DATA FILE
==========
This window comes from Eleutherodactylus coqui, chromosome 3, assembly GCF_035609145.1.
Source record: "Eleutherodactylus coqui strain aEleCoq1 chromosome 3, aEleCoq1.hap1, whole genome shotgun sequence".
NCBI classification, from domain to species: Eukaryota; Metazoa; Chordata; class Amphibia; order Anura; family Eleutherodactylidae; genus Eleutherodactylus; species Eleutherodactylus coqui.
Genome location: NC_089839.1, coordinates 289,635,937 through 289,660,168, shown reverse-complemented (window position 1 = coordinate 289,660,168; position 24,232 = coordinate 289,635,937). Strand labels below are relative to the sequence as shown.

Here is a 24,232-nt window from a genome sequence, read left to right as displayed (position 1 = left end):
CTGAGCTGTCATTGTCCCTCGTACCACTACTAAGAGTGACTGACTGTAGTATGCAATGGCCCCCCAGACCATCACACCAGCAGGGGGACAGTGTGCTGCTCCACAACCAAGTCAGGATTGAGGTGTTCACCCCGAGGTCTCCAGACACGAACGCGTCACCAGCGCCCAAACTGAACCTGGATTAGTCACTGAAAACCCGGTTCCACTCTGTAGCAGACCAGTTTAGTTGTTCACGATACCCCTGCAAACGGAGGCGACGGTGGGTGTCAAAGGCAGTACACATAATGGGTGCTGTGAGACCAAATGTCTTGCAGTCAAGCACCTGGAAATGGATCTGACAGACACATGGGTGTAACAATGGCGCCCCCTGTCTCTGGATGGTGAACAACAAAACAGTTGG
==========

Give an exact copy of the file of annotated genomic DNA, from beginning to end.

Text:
This window comes from Eleutherodactylus coqui, chromosome 3, assembly GCF_035609145.1.
Source record: "Eleutherodactylus coqui strain aEleCoq1 chromosome 3, aEleCoq1.hap1, whole genome shotgun sequence".
NCBI classification, from domain to species: Eukaryota; Metazoa; Chordata; class Amphibia; order Anura; family Eleutherodactylidae; genus Eleutherodactylus; species Eleutherodactylus coqui.
Genome location: NC_089839.1, coordinates 289,635,937 through 289,660,168, shown reverse-complemented (window position 1 = coordinate 289,660,168; position 24,232 = coordinate 289,635,937). Strand labels below are relative to the sequence as shown.

Here is a 24,232-nt window from a genome sequence, read left to right as displayed (position 1 = left end):
CTGAGCTGTCATTGTCCCTCGTACCACTACTAAGAGTGACTGACTGTAGTATGCAATGGCCCCCCAGACCATCACACCAGCAGGGGGACAGTGTGCTGCTCCACAACCAAGTCAGGATTGAGGTGTTCACCCCGAGGTCTCCAGACACGAACGCGTCACCAGCGCCCAAACTGAACCTGGATTAGTCACTGAAAACCCGGTTCCACTCTGTAGCAGACCAGTTTAGTTGTTCACGATACCCCTGCAAACGGAGGCGACGGTGGGTGTCAAAGGCAGTACACATAATGGGTGCTGTGAGACCAAATGTCTTGCAGTCAAGCACCTGGAAATGGATCTGACAGACACATGGGTGTAACAATGGCGCCCCCTGTCTCTGGATGGTGAACAACAAAACAGTTGG